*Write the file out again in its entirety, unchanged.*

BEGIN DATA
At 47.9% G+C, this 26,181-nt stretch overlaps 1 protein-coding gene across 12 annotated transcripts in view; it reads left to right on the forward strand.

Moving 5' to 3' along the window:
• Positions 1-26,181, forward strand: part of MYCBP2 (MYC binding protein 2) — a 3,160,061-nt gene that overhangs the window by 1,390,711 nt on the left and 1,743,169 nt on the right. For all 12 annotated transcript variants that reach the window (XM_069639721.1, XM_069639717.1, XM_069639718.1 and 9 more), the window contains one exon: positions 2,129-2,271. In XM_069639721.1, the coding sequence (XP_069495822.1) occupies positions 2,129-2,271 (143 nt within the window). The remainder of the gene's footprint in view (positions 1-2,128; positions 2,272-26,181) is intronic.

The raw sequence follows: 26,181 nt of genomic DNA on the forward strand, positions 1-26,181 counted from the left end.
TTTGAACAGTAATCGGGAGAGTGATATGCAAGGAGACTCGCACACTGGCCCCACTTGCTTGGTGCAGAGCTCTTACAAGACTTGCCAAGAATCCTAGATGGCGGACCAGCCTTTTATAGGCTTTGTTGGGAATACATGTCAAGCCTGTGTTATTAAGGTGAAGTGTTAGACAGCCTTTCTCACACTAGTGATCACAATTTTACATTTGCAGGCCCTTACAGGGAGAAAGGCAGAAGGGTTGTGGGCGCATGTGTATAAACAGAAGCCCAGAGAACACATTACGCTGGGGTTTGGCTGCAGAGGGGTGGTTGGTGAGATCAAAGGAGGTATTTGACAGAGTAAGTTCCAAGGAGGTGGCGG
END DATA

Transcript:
At 47.9% G+C, this 26,181-nt stretch overlaps 1 protein-coding gene across 12 annotated transcripts in view; it reads left to right on the forward strand.

Moving 5' to 3' along the window:
• Positions 1-26,181, forward strand: part of MYCBP2 (MYC binding protein 2) — a 3,160,061-nt gene that overhangs the window by 1,390,711 nt on the left and 1,743,169 nt on the right. For all 12 annotated transcript variants that reach the window (XM_069639721.1, XM_069639717.1, XM_069639718.1 and 9 more), the window contains one exon: positions 2,129-2,271. In XM_069639721.1, the coding sequence (XP_069495822.1) occupies positions 2,129-2,271 (143 nt within the window). The remainder of the gene's footprint in view (positions 1-2,128; positions 2,272-26,181) is intronic.

The raw sequence follows: 26,181 nt of genomic DNA on the forward strand, positions 1-26,181 counted from the left end.
TTTGAACAGTAATCGGGAGAGTGATATGCAAGGAGACTCGCACACTGGCCCCACTTGCTTGGTGCAGAGCTCTTACAAGACTTGCCAAGAATCCTAGATGGCGGACCAGCCTTTTATAGGCTTTGTTGGGAATACATGTCAAGCCTGTGTTATTAAGGTGAAGTGTTAGACAGCCTTTCTCACACTAGTGATCACAATTTTACATTTGCAGGCCCTTACAGGGAGAAAGGCAGAAGGGTTGTGGGCGCATGTGTATAAACAGAAGCCCAGAGAACACATTACGCTGGGGTTTGGCTGCAGAGGGGTGGTTGGTGAGATCAAAGGAGGTATTTGACAGAGTAAGTTCCAAGGAGGTGGCGG